In contrast to a banker mason, a fixer mason will travel to a job to both fit and lay already-prepared stone or cladding for buildings. They will follow blueprints to complete this and replace, repair, and restore stonework that already exists. Being a fixer mason is actually highly skilled and dangerous work. They need to be experts in permanently fixing heavy stone with mortar onto a building or creating specialist fitting that can be large and weighty, making it tricky work.

Fixers travel to jobs to fit and lay pre-prepared stone or cladding for buildings, following blueprints. They also repair, replace and restore existing stonework. However, specialising in fixing often heavy stone permanently onto building structures with mortar or specialist fittings is highly dangerous and skilled work.

A fixer mason specialises in permanently fixing stone onto building structures using various epoxy resins and cement forms. This is a highly dangerous and skilled position requiring precise tolerances and works at high altitudes while manipulating very heavy pieces of stone using tackle lift systems.


In its most basic form, a quarryman is a stonemason that works in a quarry to extract chunks of stone. These rough pieces then get collected and taken to another place to get refined. They can be a range of marble, flint, granite or limestone (but can also be even more basic, such as sand or gravel, depending on the quarry).

Sawyer Mason

A sawyer mason is like a banker mason – they get the rough pieces of stone and work them to a series of standards (depending on a range of considerations). The difference between a sawyer mason and a banker mason is the size of stone that they work with – a sawyer mason usually works with pieces much larger than what a banker mason works with, and they use diamond-tipped tools.

Carver Mason

Finally, carver mason is the artist of the industry – they are the people who create designs and patterns from stone and on stones. This could be something like a stone sculpture of a particular figure or animal or other projects of a similar nature. Throughout time, carver masons have been known for their exceptional skills in creating beautiful pieces.

What is the workplace of a Stonemason like?

stonemason workplace

A stonemason’s workplace is generally outdoors and relatively hazardous, making hard hats and caution extremely important. The work is physically demanding, and contracts are often less frequent in times of bad weather as stonemasons typically work outside. However, various advancements in masonry technology allow modern-day masons to work outside in varying weather conditions.

The work can be considered hard physical labour, as stonemasons are required to climb scaffolding, use chisels and hammers, and spend all day bending, kneeling and lifting heavy materials over rough terrain. In addition, stonemasons will often be contracted privately and therefore have a time schedule to keep, meaning overtime and weekend work is often necessary to meet deadlines.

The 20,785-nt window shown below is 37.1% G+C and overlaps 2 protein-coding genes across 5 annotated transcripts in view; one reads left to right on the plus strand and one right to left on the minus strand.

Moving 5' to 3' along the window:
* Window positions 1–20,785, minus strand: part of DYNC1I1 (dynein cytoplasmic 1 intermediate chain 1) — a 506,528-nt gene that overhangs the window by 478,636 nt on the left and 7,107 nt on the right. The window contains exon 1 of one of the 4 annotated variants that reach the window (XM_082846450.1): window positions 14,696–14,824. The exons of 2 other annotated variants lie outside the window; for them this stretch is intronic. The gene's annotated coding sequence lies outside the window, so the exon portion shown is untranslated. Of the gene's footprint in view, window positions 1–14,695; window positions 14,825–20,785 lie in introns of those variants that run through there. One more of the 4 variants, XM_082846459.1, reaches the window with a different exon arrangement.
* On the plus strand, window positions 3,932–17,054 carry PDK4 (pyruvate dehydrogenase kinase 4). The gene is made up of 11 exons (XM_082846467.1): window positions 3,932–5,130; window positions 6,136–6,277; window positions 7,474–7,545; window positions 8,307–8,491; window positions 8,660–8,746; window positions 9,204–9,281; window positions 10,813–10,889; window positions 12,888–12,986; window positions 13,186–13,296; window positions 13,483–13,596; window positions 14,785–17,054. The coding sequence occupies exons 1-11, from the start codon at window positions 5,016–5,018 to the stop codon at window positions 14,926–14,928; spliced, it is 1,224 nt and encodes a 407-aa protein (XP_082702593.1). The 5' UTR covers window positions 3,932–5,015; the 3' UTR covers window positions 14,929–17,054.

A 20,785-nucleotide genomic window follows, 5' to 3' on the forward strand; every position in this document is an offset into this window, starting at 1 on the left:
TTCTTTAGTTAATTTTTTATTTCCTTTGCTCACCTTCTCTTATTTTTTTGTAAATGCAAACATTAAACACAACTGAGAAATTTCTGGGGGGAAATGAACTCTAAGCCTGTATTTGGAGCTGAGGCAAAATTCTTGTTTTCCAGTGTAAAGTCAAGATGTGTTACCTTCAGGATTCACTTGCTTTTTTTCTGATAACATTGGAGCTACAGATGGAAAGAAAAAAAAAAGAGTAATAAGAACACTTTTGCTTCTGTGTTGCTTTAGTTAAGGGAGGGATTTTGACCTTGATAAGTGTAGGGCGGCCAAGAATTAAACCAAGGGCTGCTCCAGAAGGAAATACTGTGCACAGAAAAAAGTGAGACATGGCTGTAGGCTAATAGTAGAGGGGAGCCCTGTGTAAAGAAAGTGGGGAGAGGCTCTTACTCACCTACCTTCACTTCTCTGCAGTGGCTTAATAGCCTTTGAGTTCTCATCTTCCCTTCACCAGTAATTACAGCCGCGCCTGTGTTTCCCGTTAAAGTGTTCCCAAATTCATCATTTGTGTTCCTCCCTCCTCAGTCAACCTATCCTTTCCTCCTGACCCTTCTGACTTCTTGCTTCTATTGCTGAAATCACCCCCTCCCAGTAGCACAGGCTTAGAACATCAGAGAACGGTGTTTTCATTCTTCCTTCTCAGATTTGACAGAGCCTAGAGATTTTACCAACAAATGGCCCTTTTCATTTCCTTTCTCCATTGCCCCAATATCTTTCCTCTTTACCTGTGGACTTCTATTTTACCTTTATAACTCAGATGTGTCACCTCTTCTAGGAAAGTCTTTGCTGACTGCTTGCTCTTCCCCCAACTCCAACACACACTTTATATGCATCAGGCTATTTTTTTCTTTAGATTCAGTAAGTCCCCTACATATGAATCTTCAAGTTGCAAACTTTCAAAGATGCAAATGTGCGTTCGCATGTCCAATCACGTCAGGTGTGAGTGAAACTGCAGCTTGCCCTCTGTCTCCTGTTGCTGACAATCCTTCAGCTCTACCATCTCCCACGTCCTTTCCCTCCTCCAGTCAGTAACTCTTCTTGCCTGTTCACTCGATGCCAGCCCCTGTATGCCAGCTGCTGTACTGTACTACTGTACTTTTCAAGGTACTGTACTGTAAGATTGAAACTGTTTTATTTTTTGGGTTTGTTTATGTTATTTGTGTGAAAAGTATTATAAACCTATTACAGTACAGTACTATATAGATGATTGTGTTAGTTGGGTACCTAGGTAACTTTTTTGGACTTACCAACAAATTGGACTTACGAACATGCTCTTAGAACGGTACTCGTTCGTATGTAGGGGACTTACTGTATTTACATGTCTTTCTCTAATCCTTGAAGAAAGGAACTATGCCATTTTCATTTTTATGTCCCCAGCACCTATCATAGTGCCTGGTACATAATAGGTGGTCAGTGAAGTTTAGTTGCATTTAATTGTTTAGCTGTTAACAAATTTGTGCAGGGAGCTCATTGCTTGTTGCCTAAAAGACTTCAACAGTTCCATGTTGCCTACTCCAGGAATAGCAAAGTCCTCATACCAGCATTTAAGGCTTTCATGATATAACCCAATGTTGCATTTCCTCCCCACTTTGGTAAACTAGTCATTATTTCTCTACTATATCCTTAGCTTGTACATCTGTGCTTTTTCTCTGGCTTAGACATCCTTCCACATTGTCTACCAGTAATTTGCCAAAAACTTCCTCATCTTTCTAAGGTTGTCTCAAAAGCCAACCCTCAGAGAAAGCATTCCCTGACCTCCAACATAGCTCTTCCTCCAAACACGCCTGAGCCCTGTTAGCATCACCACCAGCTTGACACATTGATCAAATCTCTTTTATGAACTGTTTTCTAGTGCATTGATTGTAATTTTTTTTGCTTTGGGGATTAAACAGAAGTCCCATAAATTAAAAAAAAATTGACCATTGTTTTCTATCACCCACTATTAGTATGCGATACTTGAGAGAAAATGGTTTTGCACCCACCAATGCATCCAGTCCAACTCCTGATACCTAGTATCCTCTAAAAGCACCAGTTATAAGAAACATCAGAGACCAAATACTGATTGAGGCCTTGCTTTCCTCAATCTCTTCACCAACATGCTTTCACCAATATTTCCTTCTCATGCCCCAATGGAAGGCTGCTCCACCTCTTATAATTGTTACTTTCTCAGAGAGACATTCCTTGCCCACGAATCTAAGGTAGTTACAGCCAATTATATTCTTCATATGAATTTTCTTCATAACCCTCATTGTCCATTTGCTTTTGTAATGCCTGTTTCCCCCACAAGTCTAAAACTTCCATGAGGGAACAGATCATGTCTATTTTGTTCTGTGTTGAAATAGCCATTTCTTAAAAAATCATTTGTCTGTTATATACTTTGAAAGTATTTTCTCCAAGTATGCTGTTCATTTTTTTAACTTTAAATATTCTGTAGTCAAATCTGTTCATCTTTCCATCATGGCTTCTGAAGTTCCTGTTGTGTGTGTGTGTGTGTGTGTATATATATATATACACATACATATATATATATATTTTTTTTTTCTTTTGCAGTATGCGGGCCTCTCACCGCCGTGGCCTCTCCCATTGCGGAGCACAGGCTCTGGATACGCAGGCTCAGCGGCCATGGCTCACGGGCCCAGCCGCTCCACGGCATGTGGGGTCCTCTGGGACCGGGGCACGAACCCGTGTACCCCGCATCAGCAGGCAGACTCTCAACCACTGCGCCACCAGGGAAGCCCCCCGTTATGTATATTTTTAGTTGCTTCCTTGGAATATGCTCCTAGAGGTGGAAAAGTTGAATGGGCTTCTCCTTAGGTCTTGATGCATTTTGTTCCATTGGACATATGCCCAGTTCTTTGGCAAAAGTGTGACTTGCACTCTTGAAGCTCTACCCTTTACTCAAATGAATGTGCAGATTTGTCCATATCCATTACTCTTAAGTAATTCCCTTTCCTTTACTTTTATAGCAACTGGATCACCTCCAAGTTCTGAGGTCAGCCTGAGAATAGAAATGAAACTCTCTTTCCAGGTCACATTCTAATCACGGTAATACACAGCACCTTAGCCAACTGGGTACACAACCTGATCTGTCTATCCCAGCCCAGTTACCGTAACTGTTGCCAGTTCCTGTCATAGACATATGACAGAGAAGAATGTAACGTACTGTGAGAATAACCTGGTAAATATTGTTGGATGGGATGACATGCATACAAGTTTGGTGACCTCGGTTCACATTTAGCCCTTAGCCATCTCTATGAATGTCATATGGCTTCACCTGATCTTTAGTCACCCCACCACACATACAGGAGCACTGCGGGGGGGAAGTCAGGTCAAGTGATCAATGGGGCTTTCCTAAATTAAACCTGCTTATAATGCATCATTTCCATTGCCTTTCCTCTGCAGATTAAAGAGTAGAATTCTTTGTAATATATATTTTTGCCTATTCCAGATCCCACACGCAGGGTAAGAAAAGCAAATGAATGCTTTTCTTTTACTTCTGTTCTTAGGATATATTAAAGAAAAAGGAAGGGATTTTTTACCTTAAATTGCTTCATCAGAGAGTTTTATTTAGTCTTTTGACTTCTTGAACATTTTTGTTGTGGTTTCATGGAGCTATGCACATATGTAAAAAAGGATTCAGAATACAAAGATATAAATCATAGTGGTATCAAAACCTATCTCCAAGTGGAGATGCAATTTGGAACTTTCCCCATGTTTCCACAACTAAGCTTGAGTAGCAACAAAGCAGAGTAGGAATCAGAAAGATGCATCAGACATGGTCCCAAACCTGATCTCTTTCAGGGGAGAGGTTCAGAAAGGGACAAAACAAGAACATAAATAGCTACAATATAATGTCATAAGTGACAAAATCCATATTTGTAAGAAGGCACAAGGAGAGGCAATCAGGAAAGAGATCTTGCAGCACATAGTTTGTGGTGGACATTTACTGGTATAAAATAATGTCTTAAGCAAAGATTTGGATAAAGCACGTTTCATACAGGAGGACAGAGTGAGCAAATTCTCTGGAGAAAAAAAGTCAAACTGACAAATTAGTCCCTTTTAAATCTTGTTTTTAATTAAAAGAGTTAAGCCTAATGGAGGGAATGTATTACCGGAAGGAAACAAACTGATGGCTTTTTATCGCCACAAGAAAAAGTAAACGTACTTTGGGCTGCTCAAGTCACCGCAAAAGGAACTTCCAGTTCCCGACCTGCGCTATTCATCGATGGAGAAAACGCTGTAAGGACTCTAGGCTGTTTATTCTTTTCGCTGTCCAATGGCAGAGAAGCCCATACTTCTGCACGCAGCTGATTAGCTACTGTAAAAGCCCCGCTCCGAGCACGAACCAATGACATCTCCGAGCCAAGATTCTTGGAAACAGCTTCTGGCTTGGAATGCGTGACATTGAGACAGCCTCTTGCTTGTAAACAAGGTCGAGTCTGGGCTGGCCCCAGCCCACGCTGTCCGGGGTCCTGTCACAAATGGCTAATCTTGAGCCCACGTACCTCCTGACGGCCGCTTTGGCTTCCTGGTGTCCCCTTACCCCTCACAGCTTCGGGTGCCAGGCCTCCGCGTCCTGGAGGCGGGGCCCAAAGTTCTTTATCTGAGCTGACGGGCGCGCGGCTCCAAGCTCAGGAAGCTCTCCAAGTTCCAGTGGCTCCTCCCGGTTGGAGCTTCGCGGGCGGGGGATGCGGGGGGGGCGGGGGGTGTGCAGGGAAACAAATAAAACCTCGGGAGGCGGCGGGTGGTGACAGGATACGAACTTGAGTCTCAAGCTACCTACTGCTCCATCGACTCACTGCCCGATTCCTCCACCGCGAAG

What does a stonemason do?

As a stonemason, you will be responsible for helping to repair or maintain structures, such as churches or houses. This can include cutting or carving various types of stone, and you will usually have to ensure you preserve the look and feel of the building. 

The job role of a stonemason involves the following duties:

  • Repairing old buildings and monuments
  • Making and fitting stonework like window frames and archways
  • Dressing stone and building walls
  • Carving and repairing headstones and statues
  • Working with different materials, including slate, sandstone, limestone, marble and granite
  • Interpreting technical drawings
  • Working with a range of hand tools
  • Collaborating with historians and conservationists
  • Thinking creatively and problem-solving
  • Lifting and carrying heavy materials and equipment
  • Working indoors or outdoors, sometimes at height and in dusty environments.

Work Activities

  • Handling and Moving Objects — Using hands and arms in handling, installing, positioning, and moving materials, and manipulating things.
  • Performing General Physical Activities — Performing physical activities that require considerable use of your arms and legs and moving your whole body, such as climbing, lifting, balancing, walking, stooping, and handling materials.
  • Communicating with Supervisors, Peers, or Subordinates — Providing information to supervisors, coworkers, and subordinates by telephone, in written form, e-mail, or in person.
  • Coordinating the Work and Activities of Others — Getting members of a group to accomplish tasks.
  • Training and Teaching Others — Identifying the educational needs of others, developing formal educational or training programs or classes, and teaching or instructing others.